The word Mīrzā is derived from the Persian term ‘Amīrzāde which literally means "child of the ‘Amīr" or "child of the ruler" in Persian. ‘Amīrzād in turn consists of the Arabic title ‘Amīr (engl. Emir), meaning "commander" and "Prince", and the Persiansuffix-zād, meaning "birth" or "lineage". Due to vowel harmony in Turkic languages, the alternative pronunciation Morza (plural morzalar; derived from the Persian word) is also used. The Word Mirza means Royalty in almost every old version of Persian, Arab, Turkish and Indian languages. The "Mirza Lineage" is currently spread across Russia, India, Kingdom of Saudi Arabia, Iran, Pakistan, Jordan, Lebanon and Turkey.
Variant spellings in English include miriza, mirize, mirze, morsey, mursay, murse, meirsa, mirzey, mursi, murze, murza, mirza, myrza, meerza.
The titles themselves were given by the Kings, Sultans and Emperors (equivalent to the western Fount of honour) to their sons and grandsons, or even distant kins. Noblemen loyal to the kings also received this Title, although their usage differed. Aristocratic families (royal descent) from South Asia and individuals descended from the Persian nobility have 'Mirza' in their name. The "Mirza" Family is considered by some to be one of the Oldest Persian-Arab Families, Dating back multiple Centuries.
The title itself came from the title emir. Emir, meaning "commander" or "Prince", -derived from the Semitic rootAmr, "command". Originally simply meaning commander or leader, usually in reference to a group of people. It came to be used as a title of governors or rulers, usually in smaller states, and usually renders the English word "prince. Amir Sadri." The word entered English in 1595, from the French émir.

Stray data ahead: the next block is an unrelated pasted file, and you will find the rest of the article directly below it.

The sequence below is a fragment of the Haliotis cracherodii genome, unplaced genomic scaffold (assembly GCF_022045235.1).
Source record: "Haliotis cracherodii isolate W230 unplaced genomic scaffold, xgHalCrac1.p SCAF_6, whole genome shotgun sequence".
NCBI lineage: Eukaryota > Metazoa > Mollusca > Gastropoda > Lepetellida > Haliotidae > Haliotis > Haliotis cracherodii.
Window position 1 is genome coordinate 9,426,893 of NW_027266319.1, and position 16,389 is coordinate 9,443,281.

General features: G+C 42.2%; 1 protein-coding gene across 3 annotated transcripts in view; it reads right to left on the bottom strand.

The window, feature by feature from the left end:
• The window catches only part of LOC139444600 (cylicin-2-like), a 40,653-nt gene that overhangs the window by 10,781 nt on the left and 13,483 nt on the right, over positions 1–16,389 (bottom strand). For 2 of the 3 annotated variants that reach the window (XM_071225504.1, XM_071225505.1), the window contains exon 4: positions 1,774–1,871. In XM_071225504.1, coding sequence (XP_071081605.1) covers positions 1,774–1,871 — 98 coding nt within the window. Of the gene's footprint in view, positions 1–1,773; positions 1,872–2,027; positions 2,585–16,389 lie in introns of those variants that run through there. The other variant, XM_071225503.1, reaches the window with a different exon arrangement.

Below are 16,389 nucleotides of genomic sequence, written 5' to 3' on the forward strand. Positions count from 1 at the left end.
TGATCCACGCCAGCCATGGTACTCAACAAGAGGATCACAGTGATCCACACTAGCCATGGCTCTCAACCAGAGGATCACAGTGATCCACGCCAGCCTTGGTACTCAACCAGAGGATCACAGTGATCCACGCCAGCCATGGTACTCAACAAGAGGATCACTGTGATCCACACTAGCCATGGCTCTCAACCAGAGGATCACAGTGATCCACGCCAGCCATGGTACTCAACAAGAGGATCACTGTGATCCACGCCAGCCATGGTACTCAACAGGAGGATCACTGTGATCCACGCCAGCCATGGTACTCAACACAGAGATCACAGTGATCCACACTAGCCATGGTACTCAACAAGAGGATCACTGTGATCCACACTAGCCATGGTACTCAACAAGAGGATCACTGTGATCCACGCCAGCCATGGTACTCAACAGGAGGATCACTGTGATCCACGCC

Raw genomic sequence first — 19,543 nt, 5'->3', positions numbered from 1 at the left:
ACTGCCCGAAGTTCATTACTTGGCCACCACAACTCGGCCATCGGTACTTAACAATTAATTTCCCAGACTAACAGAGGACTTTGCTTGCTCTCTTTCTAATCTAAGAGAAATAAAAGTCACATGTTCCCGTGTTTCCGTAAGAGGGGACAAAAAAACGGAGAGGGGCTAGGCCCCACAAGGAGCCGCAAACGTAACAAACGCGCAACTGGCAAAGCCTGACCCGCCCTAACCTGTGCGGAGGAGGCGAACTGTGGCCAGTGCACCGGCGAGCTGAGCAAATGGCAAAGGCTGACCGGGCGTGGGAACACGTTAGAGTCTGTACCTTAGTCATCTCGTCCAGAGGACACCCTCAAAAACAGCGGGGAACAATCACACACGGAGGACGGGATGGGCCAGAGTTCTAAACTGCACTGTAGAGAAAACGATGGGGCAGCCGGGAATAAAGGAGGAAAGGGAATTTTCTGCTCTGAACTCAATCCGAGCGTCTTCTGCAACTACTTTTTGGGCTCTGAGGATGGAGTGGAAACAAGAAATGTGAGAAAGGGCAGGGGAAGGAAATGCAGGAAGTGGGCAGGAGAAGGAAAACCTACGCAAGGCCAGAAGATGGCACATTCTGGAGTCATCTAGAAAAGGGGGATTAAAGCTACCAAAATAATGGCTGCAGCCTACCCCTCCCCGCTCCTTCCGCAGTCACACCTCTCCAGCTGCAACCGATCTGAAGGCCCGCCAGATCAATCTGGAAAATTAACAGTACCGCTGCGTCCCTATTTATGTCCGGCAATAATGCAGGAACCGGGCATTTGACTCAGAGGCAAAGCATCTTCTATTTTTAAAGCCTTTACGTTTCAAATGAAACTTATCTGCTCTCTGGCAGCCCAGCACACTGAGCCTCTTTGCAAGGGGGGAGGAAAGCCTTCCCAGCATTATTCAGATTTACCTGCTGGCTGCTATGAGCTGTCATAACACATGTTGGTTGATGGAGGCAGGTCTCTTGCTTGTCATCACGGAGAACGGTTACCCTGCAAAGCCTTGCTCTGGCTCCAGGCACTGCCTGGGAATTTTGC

His Highness Prince Shujaat Haider Mirza last one to "COMMAND" and also known as 'AMIR'
Mirza Khan of "Mirza & Sahiba", a tragic Romeo-and-Juliet-like love story enshrined in Panjabi literature and commonly told in the Punjab region, though in this story Mirza is used as a name and not as a title.
Iraj Mirza, Persian folk poet, also known as Jalaal-al-mamalek.
Life of a Mirza Chapter 7 (pg 225-227) The Empire of the Great Mughals: History, Art and Culture (2004) by Annemarie SchimmelISBN 1-86189-185-7
Mirzah in The Wordsworth Dictionary of Phrase and Fable By Ebenezer Cobham Brewer: The quintessential guide to myth, folklore, legend, legend and literature. ISBN 1-84022-310-3
MI’RZA Chambers’s Encyclopaedia: A Dictionary of Universal Knowledge For the People. ISBN 1-149-98693-X
A. Jaimoukha The Circassians: A Handbook Routledge, Palgrave, 2001, pp 157–60) ISBN 0-312-23994-7
^This species of nobility is traced very far, and is not creative. The title descends to all the sons of the family, without exception. In the Royal family it is placed after the name instead of before it, thus, Abbas Mirza and Hosfiein .'Mi Mirza. Mirza is a civil title, and Khan is a military one. The title of Khan is creative, but not hereditary. pg 601 Monthly magazine and British register, Volume 34 Publisher Printed for R. Phillips, 1812 Original from Harvard University